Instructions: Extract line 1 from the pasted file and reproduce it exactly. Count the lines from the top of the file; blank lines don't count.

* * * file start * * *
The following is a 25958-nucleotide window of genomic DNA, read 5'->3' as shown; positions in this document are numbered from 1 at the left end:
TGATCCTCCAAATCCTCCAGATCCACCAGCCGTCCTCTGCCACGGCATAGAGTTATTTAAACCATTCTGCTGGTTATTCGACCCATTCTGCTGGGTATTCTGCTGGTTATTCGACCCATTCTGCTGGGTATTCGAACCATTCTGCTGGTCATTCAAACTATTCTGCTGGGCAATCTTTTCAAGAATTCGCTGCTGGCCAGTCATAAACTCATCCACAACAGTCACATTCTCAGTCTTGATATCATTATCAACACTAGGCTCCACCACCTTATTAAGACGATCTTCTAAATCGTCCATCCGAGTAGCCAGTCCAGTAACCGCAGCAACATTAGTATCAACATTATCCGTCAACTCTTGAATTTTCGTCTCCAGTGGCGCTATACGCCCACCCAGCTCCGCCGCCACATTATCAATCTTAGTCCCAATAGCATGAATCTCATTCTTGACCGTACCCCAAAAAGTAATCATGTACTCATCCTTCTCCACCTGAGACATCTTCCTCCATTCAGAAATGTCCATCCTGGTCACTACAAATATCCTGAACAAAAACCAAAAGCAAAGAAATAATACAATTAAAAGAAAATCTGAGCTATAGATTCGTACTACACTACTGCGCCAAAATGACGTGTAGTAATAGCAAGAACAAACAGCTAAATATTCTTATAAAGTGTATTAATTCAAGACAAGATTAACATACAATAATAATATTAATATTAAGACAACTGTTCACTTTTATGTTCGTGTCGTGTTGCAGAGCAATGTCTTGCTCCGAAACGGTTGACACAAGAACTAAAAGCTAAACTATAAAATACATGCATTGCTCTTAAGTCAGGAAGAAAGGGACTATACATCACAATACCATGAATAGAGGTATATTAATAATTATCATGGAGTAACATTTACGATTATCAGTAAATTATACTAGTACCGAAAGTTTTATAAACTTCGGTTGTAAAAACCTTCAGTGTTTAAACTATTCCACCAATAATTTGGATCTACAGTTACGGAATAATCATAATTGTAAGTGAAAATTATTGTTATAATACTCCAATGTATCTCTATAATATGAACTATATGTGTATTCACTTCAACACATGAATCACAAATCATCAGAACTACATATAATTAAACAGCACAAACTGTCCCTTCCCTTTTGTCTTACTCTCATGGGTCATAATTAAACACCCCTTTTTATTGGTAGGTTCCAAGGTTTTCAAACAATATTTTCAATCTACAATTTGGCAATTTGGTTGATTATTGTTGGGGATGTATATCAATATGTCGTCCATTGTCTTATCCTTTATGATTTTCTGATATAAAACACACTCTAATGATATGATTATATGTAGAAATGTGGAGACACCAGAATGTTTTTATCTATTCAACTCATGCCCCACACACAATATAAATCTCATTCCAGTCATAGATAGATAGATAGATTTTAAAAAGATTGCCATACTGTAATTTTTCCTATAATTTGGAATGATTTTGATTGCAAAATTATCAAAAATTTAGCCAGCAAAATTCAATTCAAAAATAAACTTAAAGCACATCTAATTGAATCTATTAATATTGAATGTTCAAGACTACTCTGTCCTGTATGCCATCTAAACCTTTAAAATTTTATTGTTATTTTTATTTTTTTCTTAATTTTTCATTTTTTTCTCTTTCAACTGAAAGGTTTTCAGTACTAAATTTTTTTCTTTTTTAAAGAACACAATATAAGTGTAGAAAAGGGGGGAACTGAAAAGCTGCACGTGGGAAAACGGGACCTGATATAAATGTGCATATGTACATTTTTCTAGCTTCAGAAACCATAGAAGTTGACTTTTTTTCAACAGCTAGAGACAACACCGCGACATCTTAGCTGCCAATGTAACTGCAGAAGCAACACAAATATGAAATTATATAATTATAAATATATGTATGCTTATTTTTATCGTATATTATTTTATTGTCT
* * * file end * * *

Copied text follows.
The following is a 25958-nucleotide window of genomic DNA, read 5'->3' as shown; positions in this document are numbered from 1 at the left end: